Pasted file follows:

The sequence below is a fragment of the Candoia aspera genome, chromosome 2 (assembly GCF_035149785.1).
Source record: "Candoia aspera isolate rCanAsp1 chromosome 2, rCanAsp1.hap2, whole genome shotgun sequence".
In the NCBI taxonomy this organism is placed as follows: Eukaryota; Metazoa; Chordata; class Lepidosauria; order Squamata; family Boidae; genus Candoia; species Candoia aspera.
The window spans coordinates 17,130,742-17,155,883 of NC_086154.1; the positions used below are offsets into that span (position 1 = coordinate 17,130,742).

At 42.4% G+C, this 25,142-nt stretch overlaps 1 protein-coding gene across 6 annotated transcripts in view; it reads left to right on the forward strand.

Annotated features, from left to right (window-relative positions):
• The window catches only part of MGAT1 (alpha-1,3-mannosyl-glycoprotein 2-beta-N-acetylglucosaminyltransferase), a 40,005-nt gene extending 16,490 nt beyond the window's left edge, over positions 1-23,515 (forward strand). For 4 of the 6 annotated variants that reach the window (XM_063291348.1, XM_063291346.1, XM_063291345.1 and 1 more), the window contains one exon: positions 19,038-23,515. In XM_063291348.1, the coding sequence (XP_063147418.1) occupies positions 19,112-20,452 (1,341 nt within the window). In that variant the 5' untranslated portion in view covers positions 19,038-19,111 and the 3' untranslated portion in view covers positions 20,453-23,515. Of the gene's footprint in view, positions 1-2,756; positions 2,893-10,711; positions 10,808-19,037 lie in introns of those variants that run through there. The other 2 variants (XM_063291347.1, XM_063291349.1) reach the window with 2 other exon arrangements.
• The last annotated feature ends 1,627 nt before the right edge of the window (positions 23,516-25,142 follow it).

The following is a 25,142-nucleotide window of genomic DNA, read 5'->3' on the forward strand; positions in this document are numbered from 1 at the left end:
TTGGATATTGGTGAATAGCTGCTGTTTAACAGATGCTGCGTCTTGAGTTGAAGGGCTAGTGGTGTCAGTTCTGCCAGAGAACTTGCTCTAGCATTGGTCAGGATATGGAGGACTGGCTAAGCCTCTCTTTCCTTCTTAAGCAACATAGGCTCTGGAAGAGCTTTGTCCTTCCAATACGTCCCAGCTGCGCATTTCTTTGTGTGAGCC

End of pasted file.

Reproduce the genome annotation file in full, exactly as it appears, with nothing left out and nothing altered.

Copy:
The sequence below is a fragment of the Candoia aspera genome, chromosome 2 (assembly GCF_035149785.1).
Source record: "Candoia aspera isolate rCanAsp1 chromosome 2, rCanAsp1.hap2, whole genome shotgun sequence".
In the NCBI taxonomy this organism is placed as follows: Eukaryota; Metazoa; Chordata; class Lepidosauria; order Squamata; family Boidae; genus Candoia; species Candoia aspera.
The window spans coordinates 17,130,742-17,155,883 of NC_086154.1; the positions used below are offsets into that span (position 1 = coordinate 17,130,742).

At 42.4% G+C, this 25,142-nt stretch overlaps 1 protein-coding gene across 6 annotated transcripts in view; it reads left to right on the forward strand.

Annotated features, from left to right (window-relative positions):
• The window catches only part of MGAT1 (alpha-1,3-mannosyl-glycoprotein 2-beta-N-acetylglucosaminyltransferase), a 40,005-nt gene extending 16,490 nt beyond the window's left edge, over positions 1-23,515 (forward strand). For 4 of the 6 annotated variants that reach the window (XM_063291348.1, XM_063291346.1, XM_063291345.1 and 1 more), the window contains one exon: positions 19,038-23,515. In XM_063291348.1, the coding sequence (XP_063147418.1) occupies positions 19,112-20,452 (1,341 nt within the window). In that variant the 5' untranslated portion in view covers positions 19,038-19,111 and the 3' untranslated portion in view covers positions 20,453-23,515. Of the gene's footprint in view, positions 1-2,756; positions 2,893-10,711; positions 10,808-19,037 lie in introns of those variants that run through there. The other 2 variants (XM_063291347.1, XM_063291349.1) reach the window with 2 other exon arrangements.
• The last annotated feature ends 1,627 nt before the right edge of the window (positions 23,516-25,142 follow it).

The following is a 25,142-nucleotide window of genomic DNA, read 5'->3' on the forward strand; positions in this document are numbered from 1 at the left end:
TTGGATATTGGTGAATAGCTGCTGTTTAACAGATGCTGCGTCTTGAGTTGAAGGGCTAGTGGTGTCAGTTCTGCCAGAGAACTTGCTCTAGCATTGGTCAGGATATGGAGGACTGGCTAAGCCTCTCTTTCCTTCTTAAGCAACATAGGCTCTGGAAGAGCTTTGTCCTTCCAATACGTCCCAGCTGCGCATTTCTTTGTGTGAGCC